Ron MacLean's fiction has appeared in GQ, Greensboro Review, Prism
International, Night Train
and other quarterlies. He is a recipient of the Frederick Exley Award
for Short Fiction and a Pushcart Prize nominee, and author of the novel
with Ron MacLean
How long did it take you to write all the stories in your collection?
minutes and twenty-two seconds. Or, about a decade. Depends on how you
look at it. They were written at all kinds of times in all kinds of
circumstances, but mostly they are creatures of this century. I try to
work quickly to be fresh and spontaneous with ideas, and then I tend to
work sentences forever.
have a collection in mind when you were writing them?
absolutely didn't. I write one story at a time. I always figured that
at some point I'd put a collection together, but it wasn't until I was
struggling with a (still) unfinished novel and needed to give myself a
gift that I started thinking about collecting some of the published
stories, and what such a collection would look like. I mentioned that
at a gathering of writer friends a few days later, and within a week
had two offers to publish a collection.
you choose which stories to include and in what order?
which stories to include was relatively easy. I took the published
stories that still felt like me, and the best of a batch of new
stories. Those two groups became the foundation. Then it was a matter
of shaping a book that felt like a coherent whole. Hah! After weeks of
well-reasoned approaches to ordering the stories that left both editor
Jan Ramjerdi and I unsatisfied, we got in a room together. We started
which we agreed should open the collection, and Symbiosis,
which we agreed should close it, and we read aloud to one another,
working by feel to choose which story should come next. That process
started out of frustration, but Jan and I both loved the result. I'm
deeply grateful to have an editor who's as crazy as I am.
does the word "story"
mean to you?
Wow. So much. Story is how I make sense of the world. Always has been.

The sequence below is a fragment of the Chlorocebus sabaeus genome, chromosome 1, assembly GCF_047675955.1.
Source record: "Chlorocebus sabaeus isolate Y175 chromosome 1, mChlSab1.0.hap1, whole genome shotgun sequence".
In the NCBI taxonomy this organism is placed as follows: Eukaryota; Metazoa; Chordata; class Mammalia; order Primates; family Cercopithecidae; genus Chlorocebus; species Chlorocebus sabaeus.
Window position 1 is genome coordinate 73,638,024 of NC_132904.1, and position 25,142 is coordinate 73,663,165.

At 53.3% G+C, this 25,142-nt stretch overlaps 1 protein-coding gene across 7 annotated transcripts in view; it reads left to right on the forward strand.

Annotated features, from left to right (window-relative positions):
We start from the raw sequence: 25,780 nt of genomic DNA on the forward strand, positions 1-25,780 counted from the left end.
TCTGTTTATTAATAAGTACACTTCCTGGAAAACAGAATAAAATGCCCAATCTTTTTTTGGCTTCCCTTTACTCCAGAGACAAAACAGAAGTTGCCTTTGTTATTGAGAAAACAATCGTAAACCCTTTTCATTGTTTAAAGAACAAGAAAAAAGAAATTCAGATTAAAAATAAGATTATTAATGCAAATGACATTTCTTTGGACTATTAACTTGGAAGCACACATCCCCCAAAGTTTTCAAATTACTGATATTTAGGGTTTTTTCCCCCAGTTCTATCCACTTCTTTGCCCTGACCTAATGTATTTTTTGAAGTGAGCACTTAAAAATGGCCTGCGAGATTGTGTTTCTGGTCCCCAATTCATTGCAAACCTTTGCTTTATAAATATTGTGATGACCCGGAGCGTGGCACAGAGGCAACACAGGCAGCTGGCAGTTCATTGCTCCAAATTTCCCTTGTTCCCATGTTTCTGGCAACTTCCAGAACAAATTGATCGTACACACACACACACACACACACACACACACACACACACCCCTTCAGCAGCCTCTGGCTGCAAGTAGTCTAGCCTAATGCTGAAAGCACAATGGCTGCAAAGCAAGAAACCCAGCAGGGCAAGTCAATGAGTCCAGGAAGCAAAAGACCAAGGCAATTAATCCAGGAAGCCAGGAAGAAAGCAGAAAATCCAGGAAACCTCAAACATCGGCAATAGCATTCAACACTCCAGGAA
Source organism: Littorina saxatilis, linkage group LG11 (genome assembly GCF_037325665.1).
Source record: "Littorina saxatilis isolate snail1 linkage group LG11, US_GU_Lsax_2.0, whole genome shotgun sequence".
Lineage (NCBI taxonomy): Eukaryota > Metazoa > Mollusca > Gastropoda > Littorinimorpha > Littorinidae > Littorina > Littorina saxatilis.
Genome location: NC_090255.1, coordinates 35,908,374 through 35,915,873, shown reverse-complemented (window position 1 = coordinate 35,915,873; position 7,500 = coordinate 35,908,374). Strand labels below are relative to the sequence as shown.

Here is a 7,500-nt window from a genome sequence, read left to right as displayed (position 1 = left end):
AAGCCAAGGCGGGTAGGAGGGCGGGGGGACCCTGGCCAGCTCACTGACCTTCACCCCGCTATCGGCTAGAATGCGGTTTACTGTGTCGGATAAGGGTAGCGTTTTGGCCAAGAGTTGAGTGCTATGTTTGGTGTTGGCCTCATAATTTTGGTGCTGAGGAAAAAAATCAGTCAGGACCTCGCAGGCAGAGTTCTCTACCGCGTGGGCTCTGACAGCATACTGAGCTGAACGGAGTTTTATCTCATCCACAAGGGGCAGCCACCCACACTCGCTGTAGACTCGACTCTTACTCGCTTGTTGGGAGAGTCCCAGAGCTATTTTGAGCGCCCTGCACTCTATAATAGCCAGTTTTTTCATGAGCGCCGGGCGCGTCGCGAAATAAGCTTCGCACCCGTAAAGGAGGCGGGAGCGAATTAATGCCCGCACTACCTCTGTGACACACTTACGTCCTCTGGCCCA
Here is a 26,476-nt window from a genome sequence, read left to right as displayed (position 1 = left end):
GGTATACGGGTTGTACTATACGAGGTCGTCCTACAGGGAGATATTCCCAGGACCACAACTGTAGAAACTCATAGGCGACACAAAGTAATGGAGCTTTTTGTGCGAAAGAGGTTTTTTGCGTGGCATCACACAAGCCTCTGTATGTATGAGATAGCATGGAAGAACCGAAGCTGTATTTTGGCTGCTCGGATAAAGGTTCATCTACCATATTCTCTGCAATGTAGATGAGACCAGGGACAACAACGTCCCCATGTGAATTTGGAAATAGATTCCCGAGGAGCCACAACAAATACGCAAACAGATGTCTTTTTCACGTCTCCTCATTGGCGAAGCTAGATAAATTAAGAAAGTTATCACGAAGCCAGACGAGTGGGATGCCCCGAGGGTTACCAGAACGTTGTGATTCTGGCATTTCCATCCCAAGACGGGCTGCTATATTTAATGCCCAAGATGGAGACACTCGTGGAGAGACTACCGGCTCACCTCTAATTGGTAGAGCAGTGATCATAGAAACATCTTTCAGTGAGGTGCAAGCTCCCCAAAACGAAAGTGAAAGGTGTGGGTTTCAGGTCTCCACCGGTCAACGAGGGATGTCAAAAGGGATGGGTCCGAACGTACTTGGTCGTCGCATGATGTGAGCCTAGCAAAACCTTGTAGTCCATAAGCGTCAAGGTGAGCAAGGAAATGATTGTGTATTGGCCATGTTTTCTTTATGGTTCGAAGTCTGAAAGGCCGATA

When I was a kid, reading stories saved me by giving me a window into a
larger world, and a way to understand myself. Now, writing stories
saves me in much the same ways. Story is the gateway to deep mystery,
and glimpses of truth. Because of all that, my sense of "story" in a
functional sense is intentionally wide open. Story is whatever
construction of narrative engages readers and takes them (us) to a
particular glimpse of mystery and/or truth about what it is to be human
right here, right now.
Do you have a reader in mind when you write stories?
I don't. When I start, I'm following the thread of an idea, which is
usually elusive enough that it takes all my focus just to stay with it.
I think more about how to tell a story in order to be true to that idea
– to make it as particular as it can be. Each story should be
completely itself. Beyond that, I'm always trying to write the story I
would most want to read. My experience of hearing from other readers
has validated my trust in that.
anything you'd like to ask someone who has read your collection,
anything at all?
RM: I always
want to know people's favourite story, and why. Fascinates me. And the
answers are all over the map.
it feel knowing that people are buying your book?
Beautiful and fantastic and glorious and better than any drug. It's
incredibly gratifying to know that the stories – and the novel – are
out in the world, that people are reading them and sometimes being
moved by them.
What are you working on now?
A batch of new short stories. I've had a flurry of ideas and drafts
have been pouring out. Of course, that's probably because I've been
threatening to go back to a novel that's been in the drawer for a year.
the three most recent short story collections you've read?